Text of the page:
Cohort effects may play a significant role in heterogeneous irradiation such as intensity modulated radiotherapy (IMRT) because high-dose irradiated cells may emit signals to affect the nearby low-dose irradiated cells, and vice versa, thus potentially enhancing the overall cell-killing efficiency of heterogeneous irradiation at low-dose regions [5, 9]. This was supported by the evidence that under gradient irradiation (GI), cancer cell survival rate was largely reduced at low-dose irradiated regions but was improved at high-dose irradiated regions in comparison to that under similar doses with uniform irradiation (UI) [9]. In other words, the cellular response to non-uniform irradiation seemed to “average out” across the entire dish culture via cohort effects [9]. Our previous study applied such effects in radiotherapy and proposed a dosing scheme of GI superior to conventional UI [10]. Breast cancer cells (MCF-7) cultured on 3-cm diameter dishes received either GI (8-2 Gy from the center to edge) or UI (uniformly 5 Gy). Under GI, the center of the dish received the highest doses, which was modulated to be gradually decreased to 2 Gy at the edge of the dish. Cell death and oxidative stress were evaluated following IR treatment. It was found that GI induced more cell death and ROS formation than UI at different dose regions at 48h after IR [10]. These results suggest that the high-dose irradiated cells may emit cohort signals to increase the oxidative stress and reduce cell survival in low-dose regions. These findings indicate the advantages of using GI over UI in cancer treatment due to the attenuated radiation scattering effects of GI on nearby healthy tissues outside the irradiation field [10]. Although the molecular mechanisms underlying cohort effects remain largely unknown, it is speculated that the signaling molecules involved in bystander effects such as TGF-β1, ROS, and NO may play critical roles [10, 43]. More investigations are warranted to understand the redox pathways and transmission pattern of cohort effects with the aim of developing safer and more effective cancer therapies.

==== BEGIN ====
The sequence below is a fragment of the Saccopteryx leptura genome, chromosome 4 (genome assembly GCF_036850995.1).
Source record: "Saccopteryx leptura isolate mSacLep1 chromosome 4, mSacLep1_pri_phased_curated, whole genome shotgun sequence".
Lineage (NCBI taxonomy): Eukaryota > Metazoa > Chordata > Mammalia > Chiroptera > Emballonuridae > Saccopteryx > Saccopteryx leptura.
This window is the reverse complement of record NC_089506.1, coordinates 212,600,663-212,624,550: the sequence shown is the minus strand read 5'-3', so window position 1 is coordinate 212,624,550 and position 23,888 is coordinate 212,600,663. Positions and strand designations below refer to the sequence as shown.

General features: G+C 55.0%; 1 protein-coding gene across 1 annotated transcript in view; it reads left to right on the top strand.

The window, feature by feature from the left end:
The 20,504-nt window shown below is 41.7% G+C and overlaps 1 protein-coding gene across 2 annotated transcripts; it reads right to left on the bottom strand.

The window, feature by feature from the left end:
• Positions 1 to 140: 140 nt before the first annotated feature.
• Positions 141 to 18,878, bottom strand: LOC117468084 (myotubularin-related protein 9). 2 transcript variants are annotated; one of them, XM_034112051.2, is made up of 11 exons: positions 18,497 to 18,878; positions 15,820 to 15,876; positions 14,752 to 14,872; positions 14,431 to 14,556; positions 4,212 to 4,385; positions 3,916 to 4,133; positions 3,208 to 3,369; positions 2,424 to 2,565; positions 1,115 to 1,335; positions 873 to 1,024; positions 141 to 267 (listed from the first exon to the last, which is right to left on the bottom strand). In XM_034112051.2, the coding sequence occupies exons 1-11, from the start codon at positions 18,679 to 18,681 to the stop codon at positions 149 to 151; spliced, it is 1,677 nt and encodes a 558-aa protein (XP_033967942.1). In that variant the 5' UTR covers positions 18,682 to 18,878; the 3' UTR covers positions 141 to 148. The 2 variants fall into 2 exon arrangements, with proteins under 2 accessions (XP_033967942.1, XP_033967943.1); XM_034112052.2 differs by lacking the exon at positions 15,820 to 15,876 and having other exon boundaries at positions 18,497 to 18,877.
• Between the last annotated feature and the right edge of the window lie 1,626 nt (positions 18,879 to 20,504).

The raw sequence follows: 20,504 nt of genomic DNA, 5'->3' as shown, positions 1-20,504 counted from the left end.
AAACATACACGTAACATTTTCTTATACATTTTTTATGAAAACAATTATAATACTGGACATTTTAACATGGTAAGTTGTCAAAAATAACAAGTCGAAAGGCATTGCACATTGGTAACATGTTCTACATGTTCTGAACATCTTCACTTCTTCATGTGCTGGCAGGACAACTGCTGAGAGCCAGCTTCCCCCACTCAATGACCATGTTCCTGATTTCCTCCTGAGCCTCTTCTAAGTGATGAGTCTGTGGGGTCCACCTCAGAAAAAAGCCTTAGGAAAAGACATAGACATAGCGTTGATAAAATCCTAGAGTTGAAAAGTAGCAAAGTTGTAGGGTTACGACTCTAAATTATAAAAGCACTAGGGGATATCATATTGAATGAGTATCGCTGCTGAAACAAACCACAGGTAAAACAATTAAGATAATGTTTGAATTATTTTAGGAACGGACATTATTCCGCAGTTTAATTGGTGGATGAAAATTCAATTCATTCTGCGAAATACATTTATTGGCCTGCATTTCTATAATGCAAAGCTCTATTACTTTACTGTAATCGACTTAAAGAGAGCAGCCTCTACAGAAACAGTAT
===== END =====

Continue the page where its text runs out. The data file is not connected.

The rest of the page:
CONCLUSIONS AND PERSPECTIVES

Conventional paradigm of radiotherapy focuses on the direct IR effects initiated within the targeted cells. Cell death has been shown to be the result of high amounts of irradiation energy infiltrating DNA structures within the nucleus, primarily by inducing double-strand breaks. However, this paradigm is not devoid of doubt. A reevaluation of the present model of cell killing by radiation has been prompted by recent developments in the understanding of bystander mechanisms as well as the emerging technology which allows for single cell targeting with microbeams. Current research implies that DNA damage does not directly elicit the cell death response. Instead, genetic repair may play a central role in modulating downstream consequences in cells affected by bystander effects [7880]. Accumulating studies have suggested the importance of IR-induced non-targeted effects in cancer treatment including bystander effects, abscopal effects, and cohort effects. They play important roles in mediating cell survival in non- or less-irradiated cells via the communication with irradiated cells. The molecular mechanisms underlying these effects remain to be elucidated but may involve the activation of ROS, NO, cytokines, and the immune system. A further exploration of the transmission pattern and the underlying mechanisms of these effects are needed to maximize cancer-killing efficiency and decrease adverse treatment effects during radiation.